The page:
Don’t sneeze on a wheat stalk in Topeka. By the time you read this, exposing a crop to infectious disease could constitute a terrorist act in Kansas. The legislation, SB 395, has passed both houses and has been signed into law by the governor. Along with more than 1,000 other measures and proposals submitted in state jurisdictions since September 11, Kansas’s SB 395 is part of a new war on domestic terror, this one waged by our nation’s state governments.
Some of the proposed measures make sense, like protecting public buildings, tightening security at nuclear facilities and modernizing emergency response systems. But other proposals carry worrisome implications for free speech. Still others seem designed to advance all-too-familiar special interests.
Take Pennsylvania, where State Senator Joseph Scarnati wants to establish a crime called “environmental terrorism.” Under his bill, SB 1257, it would be easy to qualify as a terrorist–all one would have to do is communicate a threat to commit “a crime of violence…destructive to property or business practices.” Scarnati told the Pittsburgh Post-Gazette that his intention was to support the timber industry in the state’s only national forest by deterring “preservationists” and the spread of their “misinformed ideas.” Jim Kleissler of the Allegheny Defense Project, one of the “preservationists” Scarnati has in his sights, says, “This bill capitalizes on 9/11 to label groups like ours ‘eco-terrorists.’ They want to define violence to mean ‘negative impacts on business,’ and that’s pretty far-reaching. It would apply to boycotts and picket lines.” The bill is currently in committee, where its fate is uncertain.
When post-9/11 passions were running high, legislation was sometimes introduced a bit hastily. In Oklahoma, according to SB 822, the threshold for “terrorism” could be as low as “any conduct…calculated to damage or destroy property…or produce a state of adversity, anxiety or fear…to coerce a population or government into granting demands, altering rights…or effecting any industrial, political or economic ends.” When one of the three legislators named as sponsors on the bill, State Representative M.C. Leist (who was born in Liberal, Kansas), was called for comment, a spokesperson in his office allowed as how Mr. Leist probably hadn’t read it yet. She referred a reporter to the Senate sponsor, Frank Shurden. Shurden explained the rationale for his bill: Oklahoma currently has no law on terror. “It never hurts to have a state law in case we need one,” he says. “Besides, sometimes the federal government works and sometimes it doesn’t.” When asked whether the “any conduct” wording was overbroad, Shurden paused and said, “We might have to look at that. I am in favor of demonstrations so long as they are peaceful, and we don’t want to overreact. That’s what Hitler did.”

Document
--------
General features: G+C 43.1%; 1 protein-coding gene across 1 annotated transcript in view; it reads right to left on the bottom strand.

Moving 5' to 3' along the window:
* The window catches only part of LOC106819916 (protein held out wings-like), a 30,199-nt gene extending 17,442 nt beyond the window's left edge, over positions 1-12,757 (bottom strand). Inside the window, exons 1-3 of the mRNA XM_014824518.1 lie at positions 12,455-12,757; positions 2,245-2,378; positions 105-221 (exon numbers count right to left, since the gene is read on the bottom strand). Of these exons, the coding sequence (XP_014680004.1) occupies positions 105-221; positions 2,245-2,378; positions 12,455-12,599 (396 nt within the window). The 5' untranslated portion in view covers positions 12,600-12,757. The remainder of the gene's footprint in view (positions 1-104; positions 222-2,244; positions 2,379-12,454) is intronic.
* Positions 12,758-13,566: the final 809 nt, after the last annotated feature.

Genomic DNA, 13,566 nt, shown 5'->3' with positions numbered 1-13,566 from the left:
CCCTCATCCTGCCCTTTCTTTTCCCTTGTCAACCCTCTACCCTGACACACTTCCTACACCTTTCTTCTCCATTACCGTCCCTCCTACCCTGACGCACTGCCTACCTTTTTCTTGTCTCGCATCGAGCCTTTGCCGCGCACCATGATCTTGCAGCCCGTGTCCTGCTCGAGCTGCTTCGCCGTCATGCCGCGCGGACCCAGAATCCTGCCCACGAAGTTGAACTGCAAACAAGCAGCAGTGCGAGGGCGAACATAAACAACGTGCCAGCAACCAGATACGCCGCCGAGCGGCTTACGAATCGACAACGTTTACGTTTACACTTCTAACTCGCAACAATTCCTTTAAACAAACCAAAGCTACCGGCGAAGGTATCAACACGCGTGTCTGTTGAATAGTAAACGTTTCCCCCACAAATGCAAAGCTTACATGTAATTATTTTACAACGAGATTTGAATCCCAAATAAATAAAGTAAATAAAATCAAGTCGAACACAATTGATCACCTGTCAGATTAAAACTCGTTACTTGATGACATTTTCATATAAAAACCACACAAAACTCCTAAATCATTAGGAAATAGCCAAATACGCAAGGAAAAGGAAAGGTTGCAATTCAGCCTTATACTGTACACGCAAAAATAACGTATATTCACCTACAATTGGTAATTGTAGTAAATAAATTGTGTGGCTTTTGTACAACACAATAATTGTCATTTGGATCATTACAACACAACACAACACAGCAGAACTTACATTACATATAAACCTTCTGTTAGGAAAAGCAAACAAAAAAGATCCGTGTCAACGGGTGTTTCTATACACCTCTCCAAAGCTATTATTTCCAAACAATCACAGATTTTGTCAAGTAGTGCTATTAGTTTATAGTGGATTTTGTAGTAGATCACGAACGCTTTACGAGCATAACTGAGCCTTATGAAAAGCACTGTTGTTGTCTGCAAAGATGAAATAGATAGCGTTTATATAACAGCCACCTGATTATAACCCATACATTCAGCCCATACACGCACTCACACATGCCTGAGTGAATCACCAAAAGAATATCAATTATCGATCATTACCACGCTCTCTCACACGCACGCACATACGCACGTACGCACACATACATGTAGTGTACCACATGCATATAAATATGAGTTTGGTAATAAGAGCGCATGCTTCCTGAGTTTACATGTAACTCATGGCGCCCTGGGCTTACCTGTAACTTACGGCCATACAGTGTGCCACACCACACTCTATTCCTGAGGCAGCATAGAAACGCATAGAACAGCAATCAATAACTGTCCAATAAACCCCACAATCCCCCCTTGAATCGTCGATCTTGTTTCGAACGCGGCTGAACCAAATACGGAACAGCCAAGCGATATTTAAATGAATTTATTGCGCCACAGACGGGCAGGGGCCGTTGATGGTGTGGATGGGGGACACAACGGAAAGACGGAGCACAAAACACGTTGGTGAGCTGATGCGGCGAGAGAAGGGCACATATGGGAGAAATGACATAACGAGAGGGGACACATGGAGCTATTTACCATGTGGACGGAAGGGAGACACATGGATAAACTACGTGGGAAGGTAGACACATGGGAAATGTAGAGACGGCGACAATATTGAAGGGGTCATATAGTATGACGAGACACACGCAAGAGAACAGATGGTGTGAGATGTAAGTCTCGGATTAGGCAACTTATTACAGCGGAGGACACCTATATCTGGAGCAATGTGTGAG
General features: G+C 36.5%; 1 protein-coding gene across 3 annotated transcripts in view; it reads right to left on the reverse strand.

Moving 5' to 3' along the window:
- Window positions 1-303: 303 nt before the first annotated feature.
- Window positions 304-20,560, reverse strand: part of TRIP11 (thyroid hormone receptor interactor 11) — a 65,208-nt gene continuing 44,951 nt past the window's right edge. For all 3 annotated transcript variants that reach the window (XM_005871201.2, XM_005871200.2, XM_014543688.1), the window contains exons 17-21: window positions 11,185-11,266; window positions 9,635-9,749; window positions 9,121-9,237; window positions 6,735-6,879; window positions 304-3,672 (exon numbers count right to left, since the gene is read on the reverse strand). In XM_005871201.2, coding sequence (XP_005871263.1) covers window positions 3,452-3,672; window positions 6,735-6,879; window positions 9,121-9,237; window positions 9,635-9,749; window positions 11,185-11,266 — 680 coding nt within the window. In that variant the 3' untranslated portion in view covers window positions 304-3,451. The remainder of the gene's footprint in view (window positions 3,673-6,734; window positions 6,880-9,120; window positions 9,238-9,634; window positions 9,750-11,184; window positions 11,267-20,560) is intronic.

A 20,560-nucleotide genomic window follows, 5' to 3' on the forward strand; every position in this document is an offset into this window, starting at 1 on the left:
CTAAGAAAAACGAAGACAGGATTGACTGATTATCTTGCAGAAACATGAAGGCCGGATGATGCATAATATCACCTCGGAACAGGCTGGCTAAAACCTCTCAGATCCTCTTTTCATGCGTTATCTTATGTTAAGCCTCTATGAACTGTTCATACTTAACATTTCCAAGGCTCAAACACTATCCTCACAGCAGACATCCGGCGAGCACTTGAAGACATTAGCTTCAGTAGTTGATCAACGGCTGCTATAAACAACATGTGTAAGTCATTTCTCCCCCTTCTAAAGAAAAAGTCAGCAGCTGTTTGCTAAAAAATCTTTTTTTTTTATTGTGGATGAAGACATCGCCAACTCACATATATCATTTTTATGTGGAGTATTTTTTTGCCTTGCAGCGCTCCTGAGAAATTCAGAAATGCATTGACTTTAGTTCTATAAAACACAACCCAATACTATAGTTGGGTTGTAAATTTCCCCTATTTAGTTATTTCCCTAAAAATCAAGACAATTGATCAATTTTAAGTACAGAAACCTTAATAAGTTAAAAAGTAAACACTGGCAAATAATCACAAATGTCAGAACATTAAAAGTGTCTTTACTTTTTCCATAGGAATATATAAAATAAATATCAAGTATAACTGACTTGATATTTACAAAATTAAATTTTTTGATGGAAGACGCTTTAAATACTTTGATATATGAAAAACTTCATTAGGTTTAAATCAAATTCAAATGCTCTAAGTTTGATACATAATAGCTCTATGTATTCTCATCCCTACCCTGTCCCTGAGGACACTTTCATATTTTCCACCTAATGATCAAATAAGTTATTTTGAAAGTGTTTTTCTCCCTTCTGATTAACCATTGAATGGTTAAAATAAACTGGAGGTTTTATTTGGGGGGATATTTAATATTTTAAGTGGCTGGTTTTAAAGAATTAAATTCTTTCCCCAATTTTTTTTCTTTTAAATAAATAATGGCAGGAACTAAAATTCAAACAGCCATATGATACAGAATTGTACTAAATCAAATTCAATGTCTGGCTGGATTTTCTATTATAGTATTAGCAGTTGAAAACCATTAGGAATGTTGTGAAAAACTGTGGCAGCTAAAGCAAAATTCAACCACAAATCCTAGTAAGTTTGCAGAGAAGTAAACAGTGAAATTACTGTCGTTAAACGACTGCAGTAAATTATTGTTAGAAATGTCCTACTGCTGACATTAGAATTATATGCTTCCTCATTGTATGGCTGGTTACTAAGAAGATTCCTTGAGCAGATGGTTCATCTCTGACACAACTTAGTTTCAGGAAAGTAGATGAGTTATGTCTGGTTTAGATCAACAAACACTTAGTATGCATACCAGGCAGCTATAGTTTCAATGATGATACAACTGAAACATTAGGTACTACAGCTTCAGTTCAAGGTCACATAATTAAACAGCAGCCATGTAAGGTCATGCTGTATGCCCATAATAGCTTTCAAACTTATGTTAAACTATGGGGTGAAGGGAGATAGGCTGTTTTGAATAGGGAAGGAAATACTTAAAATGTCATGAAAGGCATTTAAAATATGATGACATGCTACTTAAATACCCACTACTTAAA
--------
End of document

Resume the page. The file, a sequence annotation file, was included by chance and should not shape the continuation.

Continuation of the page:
As the horrors of September 11 recede with time, the legislative process has weeded out many of the most egregious measures. But far from all. In many states, lawmakers are proposing new categories of criminal offenses, lengthening prison terms, expanding use of the death penalty, increasing surveillance powers and cutting back access to public records while promoting a jingoistic form of patriotism and religion. All fifty states now have either an office or a commission on homeland security. The sheer volume of proposed legislation has been enormous, with California, New Jersey and New York legislators introducing about 100 antiterror bills each, and Florida lawmakers introducing about 100 proposals to cut back on public information alone.